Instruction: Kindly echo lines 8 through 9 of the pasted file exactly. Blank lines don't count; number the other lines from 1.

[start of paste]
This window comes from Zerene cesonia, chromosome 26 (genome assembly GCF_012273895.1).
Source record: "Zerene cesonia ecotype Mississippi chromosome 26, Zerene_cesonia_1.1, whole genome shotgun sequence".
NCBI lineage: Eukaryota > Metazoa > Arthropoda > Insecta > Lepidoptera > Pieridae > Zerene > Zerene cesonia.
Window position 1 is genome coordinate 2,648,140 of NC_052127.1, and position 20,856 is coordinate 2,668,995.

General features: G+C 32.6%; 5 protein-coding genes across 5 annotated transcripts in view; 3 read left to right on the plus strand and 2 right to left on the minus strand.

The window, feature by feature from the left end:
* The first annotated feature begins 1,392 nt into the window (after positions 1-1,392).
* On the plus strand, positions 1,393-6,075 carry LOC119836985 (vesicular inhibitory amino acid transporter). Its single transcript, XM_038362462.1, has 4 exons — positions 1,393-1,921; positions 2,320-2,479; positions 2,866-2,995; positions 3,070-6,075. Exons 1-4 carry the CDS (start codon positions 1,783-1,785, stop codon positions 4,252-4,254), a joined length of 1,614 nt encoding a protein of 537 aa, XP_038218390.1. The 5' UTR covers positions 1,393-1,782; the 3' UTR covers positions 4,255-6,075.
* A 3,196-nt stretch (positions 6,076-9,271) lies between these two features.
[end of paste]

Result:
* On the plus strand, positions 1,393-6,075 carry LOC119836985 (vesicular inhibitory amino acid transporter). Its single transcript, XM_038362462.1, has 4 exons — positions 1,393-1,921; positions 2,320-2,479; positions 2,866-2,995; positions 3,070-6,075. Exons 1-4 carry the CDS (start codon positions 1,783-1,785, stop codon positions 4,252-4,254), a joined length of 1,614 nt encoding a protein of 537 aa, XP_038218390.1. The 5' UTR covers positions 1,393-1,782; the 3' UTR covers positions 4,255-6,075.
* A 3,196-nt stretch (positions 6,076-9,271) lies between these two features.